Dayton Daily News: Founding professor at Wright State who helped pick school colors has died


Gary Barlow, one of the first two faculty members to arrive in 1964 at what would become Wright State University.

One of the founding professors at Wright State University has died at the age of 88.

Gary Barlow, an art education professor at Wright State, was hired in the 1960s as a member of Miami University’s extension program into Dayton. He oversaw the school’s art education program and supervised Miami’s student art teachers in the Dayton area.

In the 1960s, Miami University and Ohio State University worked together on the project to bring a public university to the Dayton area.

In interviews with Wright State staff, Barlow recalled coming to the area that would become Wright State and seeing a cornfield and cow pastures.

He remembered teaching his first class at Allyn Hall while the construction workers were still hammering away.

“So I would be teaching and we’d stop and wait for them, and they’d click in all of these things, and I’d signal and they’d stop, and I’d be lecturing and asking some questions,” Barlow said in a 2006 interview with professor Lewis Shupe.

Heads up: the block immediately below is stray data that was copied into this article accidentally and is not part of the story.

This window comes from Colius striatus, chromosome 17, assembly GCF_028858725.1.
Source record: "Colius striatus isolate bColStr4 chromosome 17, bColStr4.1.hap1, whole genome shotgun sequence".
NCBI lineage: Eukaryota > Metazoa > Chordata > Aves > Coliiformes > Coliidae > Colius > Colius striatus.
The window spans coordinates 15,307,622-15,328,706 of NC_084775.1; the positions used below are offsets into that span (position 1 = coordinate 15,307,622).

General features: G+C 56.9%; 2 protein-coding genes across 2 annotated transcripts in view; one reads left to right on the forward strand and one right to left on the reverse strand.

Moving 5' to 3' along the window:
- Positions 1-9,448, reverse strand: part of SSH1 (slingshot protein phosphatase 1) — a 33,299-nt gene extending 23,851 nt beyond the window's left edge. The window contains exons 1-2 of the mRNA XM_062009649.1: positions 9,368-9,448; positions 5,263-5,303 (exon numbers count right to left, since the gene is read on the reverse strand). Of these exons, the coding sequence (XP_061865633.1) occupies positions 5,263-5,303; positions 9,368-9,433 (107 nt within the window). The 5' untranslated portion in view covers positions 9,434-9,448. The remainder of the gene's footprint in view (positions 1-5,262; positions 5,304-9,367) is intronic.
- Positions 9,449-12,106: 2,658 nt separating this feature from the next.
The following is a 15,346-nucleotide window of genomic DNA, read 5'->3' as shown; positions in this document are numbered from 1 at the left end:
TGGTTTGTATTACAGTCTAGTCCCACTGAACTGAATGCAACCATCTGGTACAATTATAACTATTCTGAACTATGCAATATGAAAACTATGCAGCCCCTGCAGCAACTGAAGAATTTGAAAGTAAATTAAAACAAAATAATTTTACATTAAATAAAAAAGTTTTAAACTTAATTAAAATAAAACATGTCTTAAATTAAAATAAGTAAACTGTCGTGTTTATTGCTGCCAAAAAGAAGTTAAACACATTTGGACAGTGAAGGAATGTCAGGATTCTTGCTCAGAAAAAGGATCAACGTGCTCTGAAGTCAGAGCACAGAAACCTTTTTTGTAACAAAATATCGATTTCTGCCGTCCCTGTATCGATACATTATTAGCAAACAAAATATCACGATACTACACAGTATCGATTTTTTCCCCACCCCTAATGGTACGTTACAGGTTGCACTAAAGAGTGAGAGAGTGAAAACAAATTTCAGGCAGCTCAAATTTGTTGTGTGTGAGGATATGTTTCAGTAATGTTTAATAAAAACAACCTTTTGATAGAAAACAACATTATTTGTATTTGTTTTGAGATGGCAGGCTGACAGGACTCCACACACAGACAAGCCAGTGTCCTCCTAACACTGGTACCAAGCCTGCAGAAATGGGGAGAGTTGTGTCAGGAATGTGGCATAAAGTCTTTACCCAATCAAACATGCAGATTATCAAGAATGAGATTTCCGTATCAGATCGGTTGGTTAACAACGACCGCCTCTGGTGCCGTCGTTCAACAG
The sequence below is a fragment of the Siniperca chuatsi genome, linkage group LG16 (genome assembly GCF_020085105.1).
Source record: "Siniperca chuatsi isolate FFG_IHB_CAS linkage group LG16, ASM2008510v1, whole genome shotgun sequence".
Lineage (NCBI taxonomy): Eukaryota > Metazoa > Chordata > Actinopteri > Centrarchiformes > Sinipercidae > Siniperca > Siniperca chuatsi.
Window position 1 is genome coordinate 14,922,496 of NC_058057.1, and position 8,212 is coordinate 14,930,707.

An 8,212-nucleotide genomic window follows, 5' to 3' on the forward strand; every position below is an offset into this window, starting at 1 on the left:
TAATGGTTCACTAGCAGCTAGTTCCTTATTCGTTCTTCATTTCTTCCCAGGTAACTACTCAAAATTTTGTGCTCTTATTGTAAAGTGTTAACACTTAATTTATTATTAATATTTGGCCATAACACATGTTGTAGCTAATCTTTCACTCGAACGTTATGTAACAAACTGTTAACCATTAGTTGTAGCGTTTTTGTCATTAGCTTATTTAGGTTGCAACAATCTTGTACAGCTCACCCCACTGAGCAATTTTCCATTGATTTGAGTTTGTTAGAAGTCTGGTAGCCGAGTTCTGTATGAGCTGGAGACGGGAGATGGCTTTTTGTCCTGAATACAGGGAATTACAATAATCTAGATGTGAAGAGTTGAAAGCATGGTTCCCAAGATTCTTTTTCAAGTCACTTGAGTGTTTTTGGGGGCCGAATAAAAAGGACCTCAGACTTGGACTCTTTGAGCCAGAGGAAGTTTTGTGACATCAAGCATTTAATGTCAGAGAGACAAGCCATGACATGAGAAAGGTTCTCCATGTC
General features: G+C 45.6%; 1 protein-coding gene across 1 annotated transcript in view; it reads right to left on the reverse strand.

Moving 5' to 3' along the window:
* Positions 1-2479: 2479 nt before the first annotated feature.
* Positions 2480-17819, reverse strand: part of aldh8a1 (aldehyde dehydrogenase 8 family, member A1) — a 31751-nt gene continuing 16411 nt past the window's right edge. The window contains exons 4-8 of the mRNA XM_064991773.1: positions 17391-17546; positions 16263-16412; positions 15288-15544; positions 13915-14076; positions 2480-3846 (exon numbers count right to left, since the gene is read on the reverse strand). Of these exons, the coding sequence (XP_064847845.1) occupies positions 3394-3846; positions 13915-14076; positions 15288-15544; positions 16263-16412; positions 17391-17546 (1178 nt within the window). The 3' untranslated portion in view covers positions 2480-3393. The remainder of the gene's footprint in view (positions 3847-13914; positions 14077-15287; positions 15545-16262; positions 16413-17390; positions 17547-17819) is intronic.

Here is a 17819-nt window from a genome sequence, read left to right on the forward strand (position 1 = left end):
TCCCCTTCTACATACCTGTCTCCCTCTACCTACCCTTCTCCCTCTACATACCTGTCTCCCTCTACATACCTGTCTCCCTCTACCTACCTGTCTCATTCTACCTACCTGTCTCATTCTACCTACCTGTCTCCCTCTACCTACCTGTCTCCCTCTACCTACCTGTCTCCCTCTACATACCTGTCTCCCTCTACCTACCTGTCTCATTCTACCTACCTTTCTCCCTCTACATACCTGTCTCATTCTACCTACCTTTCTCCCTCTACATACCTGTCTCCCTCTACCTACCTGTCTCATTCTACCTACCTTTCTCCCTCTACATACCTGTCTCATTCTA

Barlow said one construction worker raised his hand during the class. Barlow called on him, and the construction worker answered correctly.

In the same interview, he recalled picking green and gold as the colors for Wright State as a contrast for the red and white at Miami and scarlet and grey at Ohio State. Coming up with the name for the university was also hard, he said, but the staff were able to brainstorm through it.

Barlow said in the early days of Wright State, many of the staff members would help each other out. He recalled one day when he was helping with the veterans, which wasn’t his job.

“In the beginning, it was very free-wheeling, I mean really, very free-wheeling at the beginning,” Barlow said in the 2006 interview. “Boy, we were all in new shoes and trying new things and experimenting a lot. Within the framework of education, of course, it wasn’t just chaos reigned, I don’t mean that, but I mean that we could try things.”

Barlow said the earliest days of teaching at Wright State were “exciting.” It was all so new and refreshing, he said. While the university had some directives from higher-ups at Ohio State and Miami, the day-to-day running of the university was left to the Wright State staff.

Seeing Wright State as what it has become was emotional, he said in the 2006 interview. Barlow retired from Wright State in 1993.

“Being here at the beginning, exciting, just too amazing, I come back and I can’t believe Wright State,” he said. “I can believe it, but I can’t believe it in some ways. It’s just, I don’t think we envisioned this much.”

Services for Barlow will be held Saturday, May 18 at Conner & Koch Funeral Home in Bellbrook from 1 to 2 p.m.

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